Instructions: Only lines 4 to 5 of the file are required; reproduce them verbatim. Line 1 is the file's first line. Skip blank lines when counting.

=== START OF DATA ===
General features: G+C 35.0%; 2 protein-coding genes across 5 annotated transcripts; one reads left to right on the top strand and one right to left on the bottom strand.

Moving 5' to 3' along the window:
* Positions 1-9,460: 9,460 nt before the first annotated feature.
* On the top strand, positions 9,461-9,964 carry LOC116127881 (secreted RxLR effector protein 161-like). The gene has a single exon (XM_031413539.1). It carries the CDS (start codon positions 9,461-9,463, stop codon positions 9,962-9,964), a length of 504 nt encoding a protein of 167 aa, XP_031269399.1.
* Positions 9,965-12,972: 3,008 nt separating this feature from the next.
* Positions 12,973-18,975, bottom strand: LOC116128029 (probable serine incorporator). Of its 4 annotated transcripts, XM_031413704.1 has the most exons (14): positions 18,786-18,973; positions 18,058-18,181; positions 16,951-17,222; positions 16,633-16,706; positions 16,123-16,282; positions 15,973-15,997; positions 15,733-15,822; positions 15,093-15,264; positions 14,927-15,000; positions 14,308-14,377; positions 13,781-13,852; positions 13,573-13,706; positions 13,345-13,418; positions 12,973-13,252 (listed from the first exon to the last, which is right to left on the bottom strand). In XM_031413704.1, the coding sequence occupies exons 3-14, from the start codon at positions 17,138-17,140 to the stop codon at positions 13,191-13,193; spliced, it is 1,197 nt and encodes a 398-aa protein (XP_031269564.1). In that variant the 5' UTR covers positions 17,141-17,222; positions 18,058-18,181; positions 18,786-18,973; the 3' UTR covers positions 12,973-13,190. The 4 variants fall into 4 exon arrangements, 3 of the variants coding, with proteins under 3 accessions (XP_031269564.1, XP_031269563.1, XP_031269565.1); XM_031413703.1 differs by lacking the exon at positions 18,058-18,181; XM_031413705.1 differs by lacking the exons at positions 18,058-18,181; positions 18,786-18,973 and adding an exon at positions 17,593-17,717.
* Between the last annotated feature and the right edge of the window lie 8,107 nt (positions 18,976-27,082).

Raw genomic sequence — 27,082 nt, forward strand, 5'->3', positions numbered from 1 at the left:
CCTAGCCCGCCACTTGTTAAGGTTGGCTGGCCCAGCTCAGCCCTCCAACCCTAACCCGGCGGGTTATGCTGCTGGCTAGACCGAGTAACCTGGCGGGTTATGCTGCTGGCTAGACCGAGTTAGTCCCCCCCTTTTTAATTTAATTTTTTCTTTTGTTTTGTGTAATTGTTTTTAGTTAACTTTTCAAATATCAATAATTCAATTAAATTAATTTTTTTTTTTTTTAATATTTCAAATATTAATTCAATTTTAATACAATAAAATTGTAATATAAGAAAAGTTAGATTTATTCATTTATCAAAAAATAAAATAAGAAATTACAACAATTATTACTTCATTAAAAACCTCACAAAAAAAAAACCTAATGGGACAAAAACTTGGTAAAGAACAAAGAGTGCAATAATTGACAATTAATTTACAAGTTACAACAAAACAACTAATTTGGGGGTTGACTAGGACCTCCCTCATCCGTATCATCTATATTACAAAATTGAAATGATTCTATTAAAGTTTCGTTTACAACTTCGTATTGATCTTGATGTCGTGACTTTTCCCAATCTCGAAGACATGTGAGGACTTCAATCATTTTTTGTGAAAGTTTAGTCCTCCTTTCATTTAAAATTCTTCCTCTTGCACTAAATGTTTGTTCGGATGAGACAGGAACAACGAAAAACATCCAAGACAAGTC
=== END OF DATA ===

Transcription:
* On the top strand, positions 9,461-9,964 carry LOC116127881 (secreted RxLR effector protein 161-like). The gene has a single exon (XM_031413539.1). It carries the CDS (start codon positions 9,461-9,463, stop codon positions 9,962-9,964), a length of 504 nt encoding a protein of 167 aa, XP_031269399.1.
* Positions 9,965-12,972: 3,008 nt separating this feature from the next.